The inadequate visuals are beside the point — if Roney has this REVOLUTIONARY DEVICE, what the heck is he doing playing around with old bones? As becomes a major issue in the Wenders picture, the mind-camera device would be the MOST IMPORTANT THING EVER INVENTED BY MAN. I’m trying to think of a similar narrative land mine in another movie, but haven’t quite yet. It’s a testament to Q/P’s essential power that this sidebar stumble doesn’t bring everything to a halt.
Or perhaps I’m just nuts. Nobody, not even Kim Newman, is bothered by this.
Breaking into the space ship motivates some really good visuals and some that are barely adequate. For me, any alien space ship that doesn’t have doorknobs or glass bricks is a thoughtful design, but the plexiglass honeycomb we see isn’t very impressive. The oddest surprise is that the mocked-up aliens are so unexciting — they’re just sloppy rubber castings of bugs with minimal detail — we even see a lot of ‘mold flash’ around the tangled feet. (Somebody tell Craig Reardon that I’m not blaming the special effect prop fabricators…. perhaps the monster experts’ delivery schedule was accelerated on short notice, and they had to be done overnight.)
Helping to compensate is a neat shot of Bernard tweezing a layer of skin from an insectoid eye. Another gore detail takes the place of Hammer’s traditional blood close-up: a scalpel incision releases a gushing flow of green ooze, as if Linda Blair were hiding inside.
I’m not alone in all of my opinions — several pundits say that they always thought the alien mockups in the original TV show look far better, on what had to be a nickel & dime (shillings & pence?) budget. Oh well.
All corner-cutting is forgotten in the beautifully-conceived finale, the big-scale business of ‘grounding’ the alien projection that hovers over London like the Bat Signal. Kneale’s references to traditional Satanic imagery and superstition are well woven into the story line: the scratched Pentagram, the name ‘Hob’s Lane,’ etc. Dr. Roney’s heroic wild ride is one of Hammer’s most spectacular finishes. Its focus and sobriety betters the expensive visual effects orgy that concludes Tobe Hooper’s later faux-Quatermass epic Lifeforce.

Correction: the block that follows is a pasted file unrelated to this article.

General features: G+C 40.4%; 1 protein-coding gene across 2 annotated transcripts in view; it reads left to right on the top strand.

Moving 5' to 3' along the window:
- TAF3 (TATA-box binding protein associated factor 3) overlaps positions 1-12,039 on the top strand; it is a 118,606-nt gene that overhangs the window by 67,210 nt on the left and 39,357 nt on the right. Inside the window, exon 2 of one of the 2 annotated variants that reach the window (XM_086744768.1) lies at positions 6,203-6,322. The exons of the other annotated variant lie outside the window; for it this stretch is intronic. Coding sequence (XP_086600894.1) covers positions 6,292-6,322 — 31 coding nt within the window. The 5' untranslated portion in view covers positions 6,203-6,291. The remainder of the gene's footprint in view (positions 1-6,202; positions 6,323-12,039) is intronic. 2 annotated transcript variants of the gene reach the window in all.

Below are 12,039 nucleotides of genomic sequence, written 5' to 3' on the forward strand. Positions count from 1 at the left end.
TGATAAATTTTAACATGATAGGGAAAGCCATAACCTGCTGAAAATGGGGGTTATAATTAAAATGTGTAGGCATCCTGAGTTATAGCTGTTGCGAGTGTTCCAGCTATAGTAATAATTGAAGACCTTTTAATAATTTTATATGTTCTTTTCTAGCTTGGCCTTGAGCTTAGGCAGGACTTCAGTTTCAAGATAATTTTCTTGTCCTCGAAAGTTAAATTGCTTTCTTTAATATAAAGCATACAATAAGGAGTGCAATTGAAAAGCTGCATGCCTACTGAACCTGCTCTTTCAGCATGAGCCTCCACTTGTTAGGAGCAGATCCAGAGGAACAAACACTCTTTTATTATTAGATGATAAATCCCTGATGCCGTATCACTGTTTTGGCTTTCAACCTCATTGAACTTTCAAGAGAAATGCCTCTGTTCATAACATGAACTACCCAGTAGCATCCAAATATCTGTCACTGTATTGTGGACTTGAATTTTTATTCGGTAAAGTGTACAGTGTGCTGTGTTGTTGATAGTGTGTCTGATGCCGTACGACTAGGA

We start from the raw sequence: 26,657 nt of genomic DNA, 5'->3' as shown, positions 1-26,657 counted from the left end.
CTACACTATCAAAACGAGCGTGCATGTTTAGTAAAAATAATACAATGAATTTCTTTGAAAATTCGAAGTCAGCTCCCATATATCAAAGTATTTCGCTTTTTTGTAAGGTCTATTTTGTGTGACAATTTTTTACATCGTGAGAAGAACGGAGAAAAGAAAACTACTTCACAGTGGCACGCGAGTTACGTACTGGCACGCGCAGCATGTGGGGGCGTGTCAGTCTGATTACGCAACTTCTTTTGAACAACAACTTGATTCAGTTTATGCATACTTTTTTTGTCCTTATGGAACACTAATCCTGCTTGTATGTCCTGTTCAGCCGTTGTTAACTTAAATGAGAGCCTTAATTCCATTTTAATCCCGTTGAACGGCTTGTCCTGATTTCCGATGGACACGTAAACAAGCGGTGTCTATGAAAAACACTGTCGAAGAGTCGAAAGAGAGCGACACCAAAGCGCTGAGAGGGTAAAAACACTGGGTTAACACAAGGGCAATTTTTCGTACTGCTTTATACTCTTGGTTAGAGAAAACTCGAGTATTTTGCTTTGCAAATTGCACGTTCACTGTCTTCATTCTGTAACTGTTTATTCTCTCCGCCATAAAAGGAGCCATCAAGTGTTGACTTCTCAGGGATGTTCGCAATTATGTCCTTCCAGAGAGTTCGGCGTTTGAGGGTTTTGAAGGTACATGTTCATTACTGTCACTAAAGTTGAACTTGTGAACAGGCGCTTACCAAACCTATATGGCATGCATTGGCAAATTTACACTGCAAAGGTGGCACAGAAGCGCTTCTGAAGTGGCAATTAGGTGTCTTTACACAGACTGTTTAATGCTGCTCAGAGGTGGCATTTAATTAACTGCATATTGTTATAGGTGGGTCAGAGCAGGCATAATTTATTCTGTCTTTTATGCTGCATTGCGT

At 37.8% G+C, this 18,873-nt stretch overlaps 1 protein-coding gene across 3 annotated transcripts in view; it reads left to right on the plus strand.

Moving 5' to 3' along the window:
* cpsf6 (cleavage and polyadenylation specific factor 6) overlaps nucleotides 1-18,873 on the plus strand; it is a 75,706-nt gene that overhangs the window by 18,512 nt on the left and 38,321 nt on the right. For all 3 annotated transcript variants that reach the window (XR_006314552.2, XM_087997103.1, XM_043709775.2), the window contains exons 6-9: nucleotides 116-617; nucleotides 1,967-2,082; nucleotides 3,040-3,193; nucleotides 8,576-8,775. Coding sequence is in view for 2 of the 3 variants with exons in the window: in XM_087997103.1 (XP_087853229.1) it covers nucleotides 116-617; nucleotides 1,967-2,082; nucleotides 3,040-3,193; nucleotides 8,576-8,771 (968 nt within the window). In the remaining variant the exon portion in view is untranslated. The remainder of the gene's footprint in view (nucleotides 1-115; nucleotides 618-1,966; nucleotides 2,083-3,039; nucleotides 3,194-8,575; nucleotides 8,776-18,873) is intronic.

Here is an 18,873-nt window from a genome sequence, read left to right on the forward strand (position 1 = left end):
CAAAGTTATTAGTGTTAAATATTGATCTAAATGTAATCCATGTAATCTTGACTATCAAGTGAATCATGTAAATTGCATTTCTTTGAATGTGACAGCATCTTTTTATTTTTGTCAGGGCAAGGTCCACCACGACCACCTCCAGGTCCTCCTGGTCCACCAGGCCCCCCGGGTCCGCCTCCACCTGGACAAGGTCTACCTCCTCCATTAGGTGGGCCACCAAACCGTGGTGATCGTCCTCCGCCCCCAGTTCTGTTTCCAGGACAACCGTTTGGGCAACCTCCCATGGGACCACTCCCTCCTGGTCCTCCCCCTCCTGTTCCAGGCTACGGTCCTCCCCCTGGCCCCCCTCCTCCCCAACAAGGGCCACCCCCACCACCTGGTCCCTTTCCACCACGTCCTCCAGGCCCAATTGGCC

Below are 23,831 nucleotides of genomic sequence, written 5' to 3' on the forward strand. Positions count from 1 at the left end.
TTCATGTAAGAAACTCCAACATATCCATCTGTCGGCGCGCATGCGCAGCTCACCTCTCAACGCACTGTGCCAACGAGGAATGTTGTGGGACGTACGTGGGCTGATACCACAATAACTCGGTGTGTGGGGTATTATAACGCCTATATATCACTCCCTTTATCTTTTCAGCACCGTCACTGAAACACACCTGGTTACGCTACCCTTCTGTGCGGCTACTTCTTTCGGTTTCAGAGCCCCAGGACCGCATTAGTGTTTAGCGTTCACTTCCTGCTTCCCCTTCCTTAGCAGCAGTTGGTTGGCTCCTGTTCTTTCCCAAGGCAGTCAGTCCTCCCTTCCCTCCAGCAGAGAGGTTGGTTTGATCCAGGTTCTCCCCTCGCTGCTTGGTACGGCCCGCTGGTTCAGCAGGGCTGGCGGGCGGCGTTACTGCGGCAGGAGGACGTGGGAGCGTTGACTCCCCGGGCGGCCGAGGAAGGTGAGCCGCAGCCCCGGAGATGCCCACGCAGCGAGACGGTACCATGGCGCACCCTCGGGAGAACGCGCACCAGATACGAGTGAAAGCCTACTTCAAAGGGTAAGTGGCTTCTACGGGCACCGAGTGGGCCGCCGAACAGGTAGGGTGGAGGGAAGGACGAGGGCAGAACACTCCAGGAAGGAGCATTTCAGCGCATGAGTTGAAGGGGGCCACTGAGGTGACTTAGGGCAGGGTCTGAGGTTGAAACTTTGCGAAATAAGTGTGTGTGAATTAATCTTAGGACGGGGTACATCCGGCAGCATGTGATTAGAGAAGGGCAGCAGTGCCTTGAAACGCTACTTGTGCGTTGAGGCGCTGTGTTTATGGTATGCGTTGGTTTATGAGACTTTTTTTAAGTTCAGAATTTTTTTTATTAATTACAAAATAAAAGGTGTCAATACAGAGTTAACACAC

The film’s thoughtful impact is aided greatly by the low-key, drawn-out recovery epilogue that leaves Andrew Kier and Barbara Shelley in the ruined street, dazed and exhausted. Hammer was famous for getting their ending cast calls and exit cues rolling at the earliest possible moment. The nice switch on expectations keeps Q/P from feeling like it belongs back in the 1950s.
In our post- 2001 era, after 1,001 sci-fi pictures with ‘Fantastic! Mind-Blowing!’ science fiction ideas of increasingly diminished interest, Quatermass and the Pit’s daring and revolutionary concept is still a big winner.
Scream Factory’s Blu-ray of Quatermass and the Pit is every bit the disc we wanted to see. The rich, colorful image hasn’t faded one iota, and with the added resolution of HD the images bloom with added depth and detail. On a big monitor it’s the equal of a quality theatrical presentation. All that’s missing is a big audience going nuts because 1) considerable anxiety is generated, and 2) the movie doesn’t insult our intelligence.
We’re pretty sure that no original audio track is present: the audio is the 5.1 remix with new effects added to the track; and the ‘mono’ option is a mix-down. Keen observers may have a more definitive answer on that, and on the fact that, when tools and other items float around under telekinetic influence, we can’t see any wires holding them up. It’s possible that a few have been removed.